What happens when two worlds collide

What happens when two worlds collide

A collaboration between cultural institutions has everybody talking, Michelle Potter writes.

It is not often that a live collaboration between a contemporary dance company and a chamber orchestra is acclaimed as ''exhilarating'', ''intriguing'', ''inspired'' and ''unforgettable''. In fact, it is rare for such a collaboration to happen in the first place. Project Rameau, which brings together Sydney Dance Company led by Rafael Bonachela, and the Australian Chamber Orchestra led by Richard Tognetti, is not only a reality but it has garnered unstinting praise from critics and audiences alike wherever it has been shown. And with the entire orchestra playing on-stage, the performers - both dancers and musicians - also find the experience galvanising and have spoken of it as being akin to a conversation between them.

''It's thrilling to be sharing the stage 50/50 with a group of like-minded artists,'' Canberra-born violinist Mark Ingwersen says. Ingwersen, an alumnus of the Canberra School of Music, has been a full-time member of the Australian Chamber Orchestra since 1999. He has played for every performance of Project Rameau to date. ''I don't use the word thrilling lightly, either,'' he says. ''I've had some great experiences with the ACO all over the world, but Project Rameau is something that will stay in my mind for a long, long time.''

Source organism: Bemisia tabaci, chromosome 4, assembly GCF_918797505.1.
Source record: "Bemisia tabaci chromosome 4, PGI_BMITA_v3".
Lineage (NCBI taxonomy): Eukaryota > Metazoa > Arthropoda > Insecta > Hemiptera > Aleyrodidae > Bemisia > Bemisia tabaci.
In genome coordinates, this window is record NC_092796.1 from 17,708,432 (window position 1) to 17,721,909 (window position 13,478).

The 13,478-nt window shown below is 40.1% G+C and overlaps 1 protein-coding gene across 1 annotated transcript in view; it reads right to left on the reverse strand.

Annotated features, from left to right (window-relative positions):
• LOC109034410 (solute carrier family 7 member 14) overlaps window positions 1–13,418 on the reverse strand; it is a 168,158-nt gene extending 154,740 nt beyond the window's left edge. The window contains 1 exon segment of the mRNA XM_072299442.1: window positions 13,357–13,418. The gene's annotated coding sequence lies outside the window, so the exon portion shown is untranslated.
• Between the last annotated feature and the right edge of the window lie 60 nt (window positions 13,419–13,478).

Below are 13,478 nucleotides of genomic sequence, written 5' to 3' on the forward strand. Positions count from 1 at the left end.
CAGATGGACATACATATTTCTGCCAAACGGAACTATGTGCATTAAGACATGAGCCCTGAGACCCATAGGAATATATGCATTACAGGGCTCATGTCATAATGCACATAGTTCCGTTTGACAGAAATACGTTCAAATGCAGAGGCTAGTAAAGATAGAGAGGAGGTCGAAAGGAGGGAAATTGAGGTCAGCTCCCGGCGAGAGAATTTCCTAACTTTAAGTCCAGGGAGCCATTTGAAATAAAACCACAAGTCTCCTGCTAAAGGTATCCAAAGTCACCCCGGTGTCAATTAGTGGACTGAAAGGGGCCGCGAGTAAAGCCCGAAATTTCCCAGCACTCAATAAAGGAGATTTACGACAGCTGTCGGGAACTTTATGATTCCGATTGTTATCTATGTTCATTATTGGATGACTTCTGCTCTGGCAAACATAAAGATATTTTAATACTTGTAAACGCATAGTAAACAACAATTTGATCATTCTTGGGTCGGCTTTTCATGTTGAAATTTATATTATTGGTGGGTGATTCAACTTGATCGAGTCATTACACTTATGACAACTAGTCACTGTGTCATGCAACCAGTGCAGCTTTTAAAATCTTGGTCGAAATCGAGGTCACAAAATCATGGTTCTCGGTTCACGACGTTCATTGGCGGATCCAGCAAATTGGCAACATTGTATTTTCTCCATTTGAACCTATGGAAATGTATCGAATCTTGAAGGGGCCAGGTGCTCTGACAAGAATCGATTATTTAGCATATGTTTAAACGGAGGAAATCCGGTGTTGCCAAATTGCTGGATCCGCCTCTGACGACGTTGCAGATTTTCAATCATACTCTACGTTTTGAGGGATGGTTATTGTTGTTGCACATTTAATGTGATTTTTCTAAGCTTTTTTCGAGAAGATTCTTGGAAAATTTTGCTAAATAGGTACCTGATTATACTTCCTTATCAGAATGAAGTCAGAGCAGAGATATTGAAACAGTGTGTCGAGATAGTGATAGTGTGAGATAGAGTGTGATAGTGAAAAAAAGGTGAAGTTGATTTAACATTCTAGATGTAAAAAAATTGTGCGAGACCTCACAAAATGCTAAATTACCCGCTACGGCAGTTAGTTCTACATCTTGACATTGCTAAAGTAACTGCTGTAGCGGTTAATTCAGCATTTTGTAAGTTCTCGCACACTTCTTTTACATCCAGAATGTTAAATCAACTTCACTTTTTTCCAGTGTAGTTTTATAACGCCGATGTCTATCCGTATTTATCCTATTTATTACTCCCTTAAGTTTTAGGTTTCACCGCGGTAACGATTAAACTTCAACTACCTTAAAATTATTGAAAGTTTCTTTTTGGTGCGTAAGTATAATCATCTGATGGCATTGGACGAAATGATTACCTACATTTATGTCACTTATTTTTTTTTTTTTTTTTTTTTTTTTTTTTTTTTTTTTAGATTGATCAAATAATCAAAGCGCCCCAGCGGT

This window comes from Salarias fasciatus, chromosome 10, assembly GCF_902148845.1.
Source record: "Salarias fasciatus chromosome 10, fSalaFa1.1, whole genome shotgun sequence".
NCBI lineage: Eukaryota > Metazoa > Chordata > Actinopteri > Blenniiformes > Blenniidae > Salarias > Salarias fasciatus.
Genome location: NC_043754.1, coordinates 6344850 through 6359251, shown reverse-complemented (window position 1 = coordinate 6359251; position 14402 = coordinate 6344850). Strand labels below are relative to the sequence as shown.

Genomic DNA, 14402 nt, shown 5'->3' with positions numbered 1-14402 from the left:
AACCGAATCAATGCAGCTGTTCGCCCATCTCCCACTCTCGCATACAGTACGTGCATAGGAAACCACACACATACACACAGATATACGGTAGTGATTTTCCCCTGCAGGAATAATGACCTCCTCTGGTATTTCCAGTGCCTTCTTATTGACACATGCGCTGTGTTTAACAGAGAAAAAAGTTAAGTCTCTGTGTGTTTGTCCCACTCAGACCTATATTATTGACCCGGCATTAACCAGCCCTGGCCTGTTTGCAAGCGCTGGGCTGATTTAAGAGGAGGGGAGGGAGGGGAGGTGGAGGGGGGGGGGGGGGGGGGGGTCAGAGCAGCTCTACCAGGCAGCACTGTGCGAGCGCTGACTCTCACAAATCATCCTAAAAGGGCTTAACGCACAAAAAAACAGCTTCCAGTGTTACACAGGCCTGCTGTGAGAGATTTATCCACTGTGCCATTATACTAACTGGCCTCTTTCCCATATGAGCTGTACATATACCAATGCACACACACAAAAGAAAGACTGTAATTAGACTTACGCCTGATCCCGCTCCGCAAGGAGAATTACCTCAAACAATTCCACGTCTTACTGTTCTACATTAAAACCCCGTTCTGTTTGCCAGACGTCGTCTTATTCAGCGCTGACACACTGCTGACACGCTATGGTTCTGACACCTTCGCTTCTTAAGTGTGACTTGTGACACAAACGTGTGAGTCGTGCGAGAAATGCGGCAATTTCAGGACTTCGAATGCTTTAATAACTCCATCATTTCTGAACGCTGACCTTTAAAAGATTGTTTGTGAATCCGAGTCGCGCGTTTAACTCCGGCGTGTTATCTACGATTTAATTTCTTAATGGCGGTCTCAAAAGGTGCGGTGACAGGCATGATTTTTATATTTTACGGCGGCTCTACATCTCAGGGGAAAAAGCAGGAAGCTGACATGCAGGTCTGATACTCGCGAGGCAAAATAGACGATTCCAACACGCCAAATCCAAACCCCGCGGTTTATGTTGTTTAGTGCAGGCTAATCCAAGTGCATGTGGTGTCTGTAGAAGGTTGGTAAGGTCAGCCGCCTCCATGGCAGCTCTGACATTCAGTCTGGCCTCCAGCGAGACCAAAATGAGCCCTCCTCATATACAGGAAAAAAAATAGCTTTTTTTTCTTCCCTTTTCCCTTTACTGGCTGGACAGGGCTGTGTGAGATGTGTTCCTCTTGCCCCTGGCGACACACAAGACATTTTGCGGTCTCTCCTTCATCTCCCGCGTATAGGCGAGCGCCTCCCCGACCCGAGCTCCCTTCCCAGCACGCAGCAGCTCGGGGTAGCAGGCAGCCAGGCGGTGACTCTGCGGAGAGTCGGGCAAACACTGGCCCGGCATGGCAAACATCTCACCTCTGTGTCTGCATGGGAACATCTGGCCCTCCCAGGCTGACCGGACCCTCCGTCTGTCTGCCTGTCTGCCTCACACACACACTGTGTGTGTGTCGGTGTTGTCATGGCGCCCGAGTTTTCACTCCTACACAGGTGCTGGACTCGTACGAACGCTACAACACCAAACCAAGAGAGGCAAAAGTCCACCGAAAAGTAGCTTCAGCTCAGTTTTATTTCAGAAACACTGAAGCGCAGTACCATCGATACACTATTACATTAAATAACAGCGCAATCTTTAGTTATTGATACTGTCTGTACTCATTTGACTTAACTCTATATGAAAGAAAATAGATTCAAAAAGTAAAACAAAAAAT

Impact ... Project Rameau.

Impact ... Project Rameau.Credit:Justine Walpole

Sydney Dance Company and the Australian Chamber Orchestra are two of Australia's best-known performing arts companies and Bonachela and Tognetti had been talking about working together for some time before Project Rameau. Bonachela knew of the orchestra and had admired its playing before he took up the directorship of Sydney Dance Company. He had been travelling the world as pop star Kylie Minogue's choreographer, and during one such tour had been to some ACO performances. When the two eventually met, Bonachela discovered Tognetti was curious about his choreography and each came to the realisation that a collaboration between them would work well. A shared interest in the music of Jean-Philippe Rameau, the 18th-century French court composer, then set them on an adventurous collaborative exploration. Project Rameau, the work that emerged from their collaboration, might be called a contemporary take on the era of the Baroque.